In addition, Locke also discussed the differences between numerical and qualitative identity. In order for two things to be numerically identical, they must have shared the same past and be the exact same thing. Where as for two things to be qualitatively identical, they need only be physically identical. Although two laptops have the same physical properties, they are not numerically identical because they are not the same token. They are, however, qualitatively identical because they have the same physical properties.

There were other individuals like Locke, but came to different conclusions about one’s existence. Those with Lockean beliefs claimed that for two things to be numerically similar, they would have to have shared the same pass and be the exact same thing. Those with Cartesian beliefs declared that for two things to be the same, they only needed to share the same soul. Of course, this is obvious, because as of now, no one has been able to change, switch or even modify one’s soul. When that ability is developed, a Cartesian believer would agree that one could switch souls and still be the same person even though one would not have the same physical features. This, of course, would only be possible if the soul were actually made up of something physical.

The Materialist is even more general in his/her definition that makes two things the same. Two things only need to have occupied the same body in order for it to be considered the same thing. This could prove to be a problem for abandoned hermit crab shells. Having been occupied by many different times, one can hardly argue that the occupants were one and the same hermit crab.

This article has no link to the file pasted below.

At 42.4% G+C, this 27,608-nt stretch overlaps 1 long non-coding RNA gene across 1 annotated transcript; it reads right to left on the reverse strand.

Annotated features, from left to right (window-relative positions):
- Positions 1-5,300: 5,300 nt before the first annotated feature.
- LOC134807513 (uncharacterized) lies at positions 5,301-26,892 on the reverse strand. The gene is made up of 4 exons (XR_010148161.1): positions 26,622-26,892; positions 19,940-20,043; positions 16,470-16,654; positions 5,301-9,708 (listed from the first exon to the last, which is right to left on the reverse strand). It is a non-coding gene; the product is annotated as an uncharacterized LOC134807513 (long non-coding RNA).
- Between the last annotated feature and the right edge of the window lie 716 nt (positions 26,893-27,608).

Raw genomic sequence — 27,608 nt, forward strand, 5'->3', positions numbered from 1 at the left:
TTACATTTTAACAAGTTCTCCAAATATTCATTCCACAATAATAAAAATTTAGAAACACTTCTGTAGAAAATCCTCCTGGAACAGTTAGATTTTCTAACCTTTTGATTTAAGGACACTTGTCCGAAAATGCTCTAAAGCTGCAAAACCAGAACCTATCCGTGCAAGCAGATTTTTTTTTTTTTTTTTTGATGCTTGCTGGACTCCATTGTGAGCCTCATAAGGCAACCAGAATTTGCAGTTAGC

In the case of “Julia and Mary Frances”, we are left with a being created from inserting Julia’s brain into the body of Mary Frances. A materialist who accepts Lockean views would have great difficulties decided which individual is lying in the recovery room. A materialist deals primarily with the physical features of a person, and seeing that Mary Frances’s body is intact, the materialist would say that it would be Mary Frances waking up in the recovery room. However, if the materialist had began to accept Lockean views, then he might be tempted to argue that it will be Julia that just came out of the operation. This would be true, because the new person has all the memories and thoughts from Julia’s past and retains nothing from Mary Frances’s past.

I feel that the person that lives on from this tragedy would have to be Julia. Even though the brain is only one fortieth of one’s total body mass, it is considerably the most important part. Without the brain, the body cannot function. Just as a computer will not function without its processor and a car will not run without the digital fuel injection computer chip, Mary Frances’s body would have been unless without Julia’s brain controlling it. Equally important, Julia’s brain continues to retain all the memories and thoughts of her past, as well as her morality and her beliefs, which drove her to save the child from the streetcar. Once it is reinserted in Mary Frances’s body, all information from that day forth, will be processed and thought through in Julia’s brain and not Mary Frances’s brain. Julia’s brain will separate and distinguish things and problems as it has done so often in the past. These are the reasons I believe that the person that will survive this terrible accident is Julia.